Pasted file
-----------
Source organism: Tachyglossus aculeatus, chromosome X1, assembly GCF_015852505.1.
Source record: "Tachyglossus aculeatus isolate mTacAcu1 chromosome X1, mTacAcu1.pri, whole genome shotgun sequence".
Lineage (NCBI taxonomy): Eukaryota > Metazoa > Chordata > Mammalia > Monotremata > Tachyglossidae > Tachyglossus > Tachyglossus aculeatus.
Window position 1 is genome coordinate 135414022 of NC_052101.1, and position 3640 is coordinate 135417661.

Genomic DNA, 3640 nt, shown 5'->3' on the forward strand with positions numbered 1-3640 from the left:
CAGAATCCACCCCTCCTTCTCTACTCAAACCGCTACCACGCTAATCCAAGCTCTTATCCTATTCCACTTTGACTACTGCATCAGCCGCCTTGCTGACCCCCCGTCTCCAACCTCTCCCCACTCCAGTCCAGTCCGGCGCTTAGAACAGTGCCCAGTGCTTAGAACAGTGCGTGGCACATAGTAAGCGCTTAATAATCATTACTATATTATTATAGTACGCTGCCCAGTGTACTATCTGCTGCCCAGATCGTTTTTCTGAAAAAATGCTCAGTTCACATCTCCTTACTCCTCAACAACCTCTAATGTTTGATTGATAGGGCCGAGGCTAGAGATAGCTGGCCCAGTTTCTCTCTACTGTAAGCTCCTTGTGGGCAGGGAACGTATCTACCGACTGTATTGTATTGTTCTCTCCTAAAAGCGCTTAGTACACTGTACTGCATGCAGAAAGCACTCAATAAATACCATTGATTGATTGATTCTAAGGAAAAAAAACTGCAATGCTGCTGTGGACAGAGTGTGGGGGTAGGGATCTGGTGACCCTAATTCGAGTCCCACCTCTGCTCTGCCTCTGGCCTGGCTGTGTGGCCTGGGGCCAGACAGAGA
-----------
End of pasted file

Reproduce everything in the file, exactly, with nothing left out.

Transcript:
Source organism: Tachyglossus aculeatus, chromosome X1, assembly GCF_015852505.1.
Source record: "Tachyglossus aculeatus isolate mTacAcu1 chromosome X1, mTacAcu1.pri, whole genome shotgun sequence".
Lineage (NCBI taxonomy): Eukaryota > Metazoa > Chordata > Mammalia > Monotremata > Tachyglossidae > Tachyglossus > Tachyglossus aculeatus.
Window position 1 is genome coordinate 135414022 of NC_052101.1, and position 3640 is coordinate 135417661.

Genomic DNA, 3640 nt, shown 5'->3' on the forward strand with positions numbered 1-3640 from the left:
CAGAATCCACCCCTCCTTCTCTACTCAAACCGCTACCACGCTAATCCAAGCTCTTATCCTATTCCACTTTGACTACTGCATCAGCCGCCTTGCTGACCCCCCGTCTCCAACCTCTCCCCACTCCAGTCCAGTCCGGCGCTTAGAACAGTGCCCAGTGCTTAGAACAGTGCGTGGCACATAGTAAGCGCTTAATAATCATTACTATATTATTATAGTACGCTGCCCAGTGTACTATCTGCTGCCCAGATCGTTTTTCTGAAAAAATGCTCAGTTCACATCTCCTTACTCCTCAACAACCTCTAATGTTTGATTGATAGGGCCGAGGCTAGAGATAGCTGGCCCAGTTTCTCTCTACTGTAAGCTCCTTGTGGGCAGGGAACGTATCTACCGACTGTATTGTATTGTTCTCTCCTAAAAGCGCTTAGTACACTGTACTGCATGCAGAAAGCACTCAATAAATACCATTGATTGATTGATTCTAAGGAAAAAAAACTGCAATGCTGCTGTGGACAGAGTGTGGGGGTAGGGATCTGGTGACCCTAATTCGAGTCCCACCTCTGCTCTGCCTCTGGCCTGGCTGTGTGGCCTGGGGCCAGACAGAGA